The fight against corruption has got a strong technological edge today. Indian tax authorities are harnessing the power of digital technologies like big data, cloud computing and advanced analytics not just to improve tax administration, facilitate taxpayer compliance, but more importantly counter frauds corruption and the menace of black money.

What started as information-technology-enabled electronic filing of tax returns soon widened to include submitting of accounting and other source data to support filings like invoices in a standard format, reconciliation of tax credits and e-processing of returns and refunds by tax authorities.

Every possible effort has been made to put all kind of data on an online platform that can be shared by all government authorities. And the implementation of a uniform goods and service tax (GST) and the setting up of a nationwide GST network (GSTN) has just made the job of the government that much easier in terms of tracking and sharing of information.

Electronic data has also helped Indian tax authorities set up an integrated data warehousing and business intelligence (DW&BI) platform termed as “Project Insight” which would allow them to detect patterns and plug leakages and thereby improve policy and operational effectiveness. The Rs 1,000 crore finance ministry flagship initiative, Project Insight, is basically an analytical tool that collects data not just from traditional sources such as banks and financial institutions, but also from social media sites to match spending patterns with income declarations.

Such matching of structured and unstructured data provides the government with a deeper understanding of how such income are concealed ((descriptive analytics), why is it done (diagnostic analytics), its impact (predictive analytics), and can be done to stop such a thing in the future (prescriptive analytics). All this will allow the government a sure-fire strategy to track and tackle non-filers of income tax and those under reporting their incomes to the competent authorities.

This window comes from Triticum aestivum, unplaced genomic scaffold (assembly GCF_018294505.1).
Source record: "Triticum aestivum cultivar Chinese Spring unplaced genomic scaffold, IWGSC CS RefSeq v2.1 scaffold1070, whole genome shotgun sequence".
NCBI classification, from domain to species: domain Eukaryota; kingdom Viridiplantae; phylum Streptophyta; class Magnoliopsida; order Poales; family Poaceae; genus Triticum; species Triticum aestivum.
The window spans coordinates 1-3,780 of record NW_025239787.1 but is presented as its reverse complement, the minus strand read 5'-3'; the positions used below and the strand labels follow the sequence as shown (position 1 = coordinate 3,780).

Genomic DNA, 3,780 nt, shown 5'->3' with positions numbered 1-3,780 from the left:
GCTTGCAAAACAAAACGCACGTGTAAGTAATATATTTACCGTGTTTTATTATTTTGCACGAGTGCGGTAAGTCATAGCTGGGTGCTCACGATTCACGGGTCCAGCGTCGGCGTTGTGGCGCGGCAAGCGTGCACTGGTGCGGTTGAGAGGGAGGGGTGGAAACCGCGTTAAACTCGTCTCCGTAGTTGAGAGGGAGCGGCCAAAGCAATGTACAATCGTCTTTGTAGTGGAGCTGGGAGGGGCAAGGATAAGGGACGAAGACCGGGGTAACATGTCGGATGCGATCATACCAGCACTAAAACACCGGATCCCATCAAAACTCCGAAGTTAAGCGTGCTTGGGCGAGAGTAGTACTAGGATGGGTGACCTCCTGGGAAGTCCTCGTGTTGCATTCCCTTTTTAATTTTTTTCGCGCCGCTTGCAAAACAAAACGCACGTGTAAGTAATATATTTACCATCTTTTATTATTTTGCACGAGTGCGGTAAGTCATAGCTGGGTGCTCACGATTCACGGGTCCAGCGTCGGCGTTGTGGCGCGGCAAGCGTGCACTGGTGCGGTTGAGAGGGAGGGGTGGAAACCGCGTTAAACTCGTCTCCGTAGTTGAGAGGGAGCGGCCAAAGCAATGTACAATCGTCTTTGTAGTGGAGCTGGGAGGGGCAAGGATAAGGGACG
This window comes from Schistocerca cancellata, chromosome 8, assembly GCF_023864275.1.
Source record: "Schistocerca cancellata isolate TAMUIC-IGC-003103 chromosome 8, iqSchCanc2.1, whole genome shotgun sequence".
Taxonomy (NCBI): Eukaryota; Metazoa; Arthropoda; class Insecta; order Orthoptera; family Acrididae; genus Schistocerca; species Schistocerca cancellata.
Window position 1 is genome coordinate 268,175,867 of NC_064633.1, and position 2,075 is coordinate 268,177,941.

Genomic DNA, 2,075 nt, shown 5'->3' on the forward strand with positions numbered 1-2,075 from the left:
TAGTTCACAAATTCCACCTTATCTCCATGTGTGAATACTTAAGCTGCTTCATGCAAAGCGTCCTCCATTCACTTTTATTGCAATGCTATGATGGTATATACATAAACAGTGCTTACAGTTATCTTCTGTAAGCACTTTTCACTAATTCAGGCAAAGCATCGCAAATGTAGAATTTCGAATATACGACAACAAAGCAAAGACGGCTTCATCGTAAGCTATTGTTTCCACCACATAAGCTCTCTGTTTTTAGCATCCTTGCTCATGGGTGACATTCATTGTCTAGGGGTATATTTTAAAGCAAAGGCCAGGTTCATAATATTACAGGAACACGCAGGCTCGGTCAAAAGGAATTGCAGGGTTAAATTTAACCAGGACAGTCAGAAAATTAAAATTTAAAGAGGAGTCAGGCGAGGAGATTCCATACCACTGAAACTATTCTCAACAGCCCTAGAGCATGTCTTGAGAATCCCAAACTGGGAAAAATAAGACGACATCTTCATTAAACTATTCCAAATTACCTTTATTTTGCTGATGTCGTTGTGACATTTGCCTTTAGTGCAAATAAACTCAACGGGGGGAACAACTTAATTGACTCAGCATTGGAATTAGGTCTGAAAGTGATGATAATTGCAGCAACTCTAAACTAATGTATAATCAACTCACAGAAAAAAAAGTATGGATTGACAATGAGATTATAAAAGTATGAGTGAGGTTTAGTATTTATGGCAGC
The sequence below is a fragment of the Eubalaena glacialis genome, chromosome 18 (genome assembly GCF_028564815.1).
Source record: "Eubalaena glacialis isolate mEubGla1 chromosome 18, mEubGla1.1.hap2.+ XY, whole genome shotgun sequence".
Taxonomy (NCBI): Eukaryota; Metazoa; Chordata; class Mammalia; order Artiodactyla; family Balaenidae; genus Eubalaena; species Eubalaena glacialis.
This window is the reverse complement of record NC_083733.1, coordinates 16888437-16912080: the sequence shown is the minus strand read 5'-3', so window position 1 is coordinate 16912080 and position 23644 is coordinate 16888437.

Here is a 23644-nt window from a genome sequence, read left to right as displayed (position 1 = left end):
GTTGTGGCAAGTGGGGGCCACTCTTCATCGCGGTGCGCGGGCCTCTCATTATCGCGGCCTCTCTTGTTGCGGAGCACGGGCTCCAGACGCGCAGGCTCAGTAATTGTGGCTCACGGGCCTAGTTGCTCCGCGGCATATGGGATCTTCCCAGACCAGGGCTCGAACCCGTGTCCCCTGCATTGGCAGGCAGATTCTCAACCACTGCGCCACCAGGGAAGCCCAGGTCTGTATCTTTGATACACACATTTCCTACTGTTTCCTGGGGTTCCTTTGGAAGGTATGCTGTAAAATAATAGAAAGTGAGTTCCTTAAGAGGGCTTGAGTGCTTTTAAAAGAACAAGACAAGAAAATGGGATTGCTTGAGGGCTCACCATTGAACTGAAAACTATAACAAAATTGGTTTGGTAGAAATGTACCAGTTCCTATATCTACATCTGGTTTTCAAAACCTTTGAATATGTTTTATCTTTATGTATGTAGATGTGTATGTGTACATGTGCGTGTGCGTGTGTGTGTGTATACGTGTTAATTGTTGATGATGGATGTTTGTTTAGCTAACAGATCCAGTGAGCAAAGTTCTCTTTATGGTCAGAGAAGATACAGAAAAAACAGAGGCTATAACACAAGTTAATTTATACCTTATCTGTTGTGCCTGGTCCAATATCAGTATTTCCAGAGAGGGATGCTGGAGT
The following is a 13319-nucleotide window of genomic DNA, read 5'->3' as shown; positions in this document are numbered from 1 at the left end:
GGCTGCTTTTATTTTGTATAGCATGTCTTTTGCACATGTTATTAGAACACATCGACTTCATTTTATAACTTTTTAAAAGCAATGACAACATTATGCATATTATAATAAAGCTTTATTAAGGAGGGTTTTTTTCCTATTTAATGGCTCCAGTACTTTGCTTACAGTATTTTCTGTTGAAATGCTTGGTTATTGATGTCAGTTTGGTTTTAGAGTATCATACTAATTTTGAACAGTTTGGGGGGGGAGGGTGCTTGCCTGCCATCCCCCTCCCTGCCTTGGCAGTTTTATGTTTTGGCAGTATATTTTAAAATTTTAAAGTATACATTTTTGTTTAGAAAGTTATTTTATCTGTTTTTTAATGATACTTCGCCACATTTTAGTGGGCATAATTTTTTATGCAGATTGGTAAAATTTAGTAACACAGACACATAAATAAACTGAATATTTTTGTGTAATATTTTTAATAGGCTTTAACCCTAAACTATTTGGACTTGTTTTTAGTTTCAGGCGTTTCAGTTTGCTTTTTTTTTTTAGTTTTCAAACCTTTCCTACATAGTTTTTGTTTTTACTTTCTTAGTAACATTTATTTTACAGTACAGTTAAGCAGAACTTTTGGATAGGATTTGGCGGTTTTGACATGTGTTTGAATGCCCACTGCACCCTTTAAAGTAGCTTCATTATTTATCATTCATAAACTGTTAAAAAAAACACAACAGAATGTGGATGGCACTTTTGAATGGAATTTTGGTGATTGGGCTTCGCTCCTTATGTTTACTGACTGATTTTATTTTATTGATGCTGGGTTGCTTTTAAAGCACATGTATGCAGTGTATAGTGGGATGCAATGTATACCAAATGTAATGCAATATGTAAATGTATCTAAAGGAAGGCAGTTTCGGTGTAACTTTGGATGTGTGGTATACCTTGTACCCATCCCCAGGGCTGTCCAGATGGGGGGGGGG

And that’s not all. The Ministry of Corporate Affairs and the Central Board of Direct Taxes (CBDT) have joined hands in September 2017 to share data and information on Indian companies. “They will regularly share information such as tax returns, permanent account number (PAN) and financial statements. They will also share financial statements filed by corporate entities with the Registrar of Companies (RoC), returns of allotment of shares and statement of financial transactions received from banks,’’ says a recent report by the international consultancy firm E&Y entitled “ Tax technology and Transformation’’.

Moreover, the income-tax department is working on a new system where a tax payer would be assessed by a taxman based in any part of the country. Tax authorities will no longer be restricted to their jurisdiction and also help easier electronic communication between the income tax department and the tax payer.

In July 2017, the CBDT also announced three categories of assessment like computer-aided limited scrutiny, computer-aided complete scrutiny and compulsory manual scrutiny unlike a single category of assessment earlier. The government is also focusing on the non-filers with potential tax liabilities and authorities are using data analytics from the captured data to identify persons who carried out high-value transactions but did not file a return of income.

“The CBDT has already identified some 67, 54,000 potential non-filers with potential tax liabilities for assessment year 2015-16,’’ says a finance ministry official adding that action will soon be initiated against them.

Thus, like other countries in the world is leveraging digital platforms to access huge amount taxpayers’ data, cross-checking it with other sources and running it through increasingly sophisticated analytics to single out the outliers and sharing the same information with other agencies. Hoarding black money is becoming increasingly difficult.